Throughout the story, B thinks about the Surrealist poet he's reading, Gui Rosey, and his disappearance during World War II while waiting to obtain a visa to the United States. With the sustained interest in this particular poet and what B decides must have been a suicide, he fears the same will happen to him, death or loss of sense of self?

Bolaño layers and weaves the themes of a father/son relationship, a trip for vacation, military coup, World War II, Surrealist poets, death, suicide all in an extremely realistic fashion. It's a wonderful story and worthy of many readings.

"Last Evenings on Earth" was published posthumously by The New Yorker in the Dec. 26, 2005-Jan. 2, 2006 issue. My copy, Last Evenings on Earth, is the 2006 translated by Chris Andrews version published by New Directions Books.

17 September, 2016

Thomas McGuane, "Cowboy"

Shane, or the name he's going by now, tells of his time, after prison, working for the brother and the sister. It's a rough life calving and roping and breaking horses. The three manage to make a go of it. "The old sumbitch and I got along good." Shane lives in the LeisureLife mobile home until the sister dies and then he moves in with the brother. The brother gets a dog, Tony. "Finally, Tony got old and died."And, then the brother's health goes down hill, "Then the state got wind of his condition and took him to town." Shane continues on just as we all must do even as people die around us. "There's always an opening for a cowboy, even a old sumbitch like me, if he can halfway make a hand." The theme of the story is that as long as we can be useful and there's gumption left to work, life goes on. Shane has become the "sumbitch" that the brother used to be as when one dies, someone fills in. Life goes on in the larger scheme.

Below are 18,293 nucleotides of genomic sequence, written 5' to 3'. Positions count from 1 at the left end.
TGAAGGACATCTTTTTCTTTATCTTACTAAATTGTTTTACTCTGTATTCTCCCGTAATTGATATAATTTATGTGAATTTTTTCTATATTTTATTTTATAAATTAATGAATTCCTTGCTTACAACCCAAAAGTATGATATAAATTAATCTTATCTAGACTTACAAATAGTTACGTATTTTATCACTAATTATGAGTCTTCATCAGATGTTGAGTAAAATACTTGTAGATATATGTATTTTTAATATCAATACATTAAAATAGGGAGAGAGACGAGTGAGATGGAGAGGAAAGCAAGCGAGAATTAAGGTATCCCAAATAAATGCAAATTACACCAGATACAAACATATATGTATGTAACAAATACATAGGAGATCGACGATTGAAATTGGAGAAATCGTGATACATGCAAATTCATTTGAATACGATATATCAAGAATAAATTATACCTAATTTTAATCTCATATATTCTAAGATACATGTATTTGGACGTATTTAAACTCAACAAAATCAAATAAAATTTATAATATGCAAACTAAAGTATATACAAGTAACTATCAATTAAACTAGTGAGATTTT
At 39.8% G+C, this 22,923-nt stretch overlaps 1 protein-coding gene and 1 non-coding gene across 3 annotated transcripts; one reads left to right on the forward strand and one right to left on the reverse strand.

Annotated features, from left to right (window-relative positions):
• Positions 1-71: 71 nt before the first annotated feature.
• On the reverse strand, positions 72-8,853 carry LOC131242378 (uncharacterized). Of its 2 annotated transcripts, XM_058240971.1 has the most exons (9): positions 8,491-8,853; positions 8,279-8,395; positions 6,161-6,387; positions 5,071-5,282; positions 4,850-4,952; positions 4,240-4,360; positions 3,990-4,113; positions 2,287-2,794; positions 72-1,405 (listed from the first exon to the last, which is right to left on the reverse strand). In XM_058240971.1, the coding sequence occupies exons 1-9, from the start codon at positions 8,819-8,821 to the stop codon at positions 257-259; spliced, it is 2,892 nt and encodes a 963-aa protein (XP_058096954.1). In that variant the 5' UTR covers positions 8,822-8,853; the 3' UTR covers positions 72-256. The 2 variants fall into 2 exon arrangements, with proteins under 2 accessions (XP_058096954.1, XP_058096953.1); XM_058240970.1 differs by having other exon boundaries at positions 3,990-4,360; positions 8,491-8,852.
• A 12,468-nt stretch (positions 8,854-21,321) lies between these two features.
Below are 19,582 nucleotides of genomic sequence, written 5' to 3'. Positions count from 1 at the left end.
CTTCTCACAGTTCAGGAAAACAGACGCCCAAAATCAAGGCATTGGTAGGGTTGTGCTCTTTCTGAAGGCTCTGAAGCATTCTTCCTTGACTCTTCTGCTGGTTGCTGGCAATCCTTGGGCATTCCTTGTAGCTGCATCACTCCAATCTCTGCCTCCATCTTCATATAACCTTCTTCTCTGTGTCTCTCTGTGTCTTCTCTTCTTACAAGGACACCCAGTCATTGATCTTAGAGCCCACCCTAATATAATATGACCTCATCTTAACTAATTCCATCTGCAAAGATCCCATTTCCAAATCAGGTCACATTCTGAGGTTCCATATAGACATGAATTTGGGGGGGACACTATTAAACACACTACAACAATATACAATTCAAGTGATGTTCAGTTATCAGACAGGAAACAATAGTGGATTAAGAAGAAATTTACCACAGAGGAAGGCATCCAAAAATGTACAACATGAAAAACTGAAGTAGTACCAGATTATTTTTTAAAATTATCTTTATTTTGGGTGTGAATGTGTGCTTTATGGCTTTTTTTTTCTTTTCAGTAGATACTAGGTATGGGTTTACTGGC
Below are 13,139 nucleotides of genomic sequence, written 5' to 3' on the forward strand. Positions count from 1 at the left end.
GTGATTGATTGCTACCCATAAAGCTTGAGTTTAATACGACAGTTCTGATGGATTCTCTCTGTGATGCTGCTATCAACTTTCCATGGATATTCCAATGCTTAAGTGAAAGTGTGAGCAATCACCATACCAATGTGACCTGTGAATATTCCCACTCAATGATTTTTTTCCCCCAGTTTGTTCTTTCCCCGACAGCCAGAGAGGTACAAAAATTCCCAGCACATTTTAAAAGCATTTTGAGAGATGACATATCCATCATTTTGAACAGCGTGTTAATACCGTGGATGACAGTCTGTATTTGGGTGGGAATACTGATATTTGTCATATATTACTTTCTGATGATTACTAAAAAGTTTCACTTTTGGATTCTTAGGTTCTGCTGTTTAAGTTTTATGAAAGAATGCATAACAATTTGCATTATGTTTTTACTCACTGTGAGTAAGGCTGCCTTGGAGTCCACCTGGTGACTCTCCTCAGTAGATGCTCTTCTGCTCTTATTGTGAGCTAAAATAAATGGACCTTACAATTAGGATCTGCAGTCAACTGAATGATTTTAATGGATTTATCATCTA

"Cowboy" is included in McGuane's collection, Gallatin Canyon. "Cowboy" was first published in The New Yorker. I decided to pull my copy off of the shelf after reading Short Story Magic Tricks blog entry.

28 August, 2016

Maile Meloy, "Madame Lazarus"

René Auberjonois read "Madame Lazarus" on Selected Shorts. It was a delightful reading. I had quite a good time following along with the printed copy from The New Yorker. An elderly divorced man lives with a younger, good looking man, James, who brings a dog home, "I knew he was trying to keep me occupied, and it is a ridiculous thing, to have a dog." It seems that James is not going to be much of a companion anymore with all of his traveling and the age difference and so maybe the dog is a replacement companion. The narrator balks at having a dog, but eventually comes to love and take great care of Cordelia, the little terrier named by James "for an English novel," maybe Brideshead Revisited?

We learn how the narrator dealt with his homosexuality when he was a young boy. World War II intervenes, his marriage and children, divorce, the death of his first love, a young boy who dies of tuberculosis. All of the narrator's backstory is seamlessly woven through the story of the life and death of Cordelia, who the vet called Madame Lazarus because she had come back to life, risen from the dead. The narrator begs Desi, the housekeeper, not to leave; he's facing his own mortality.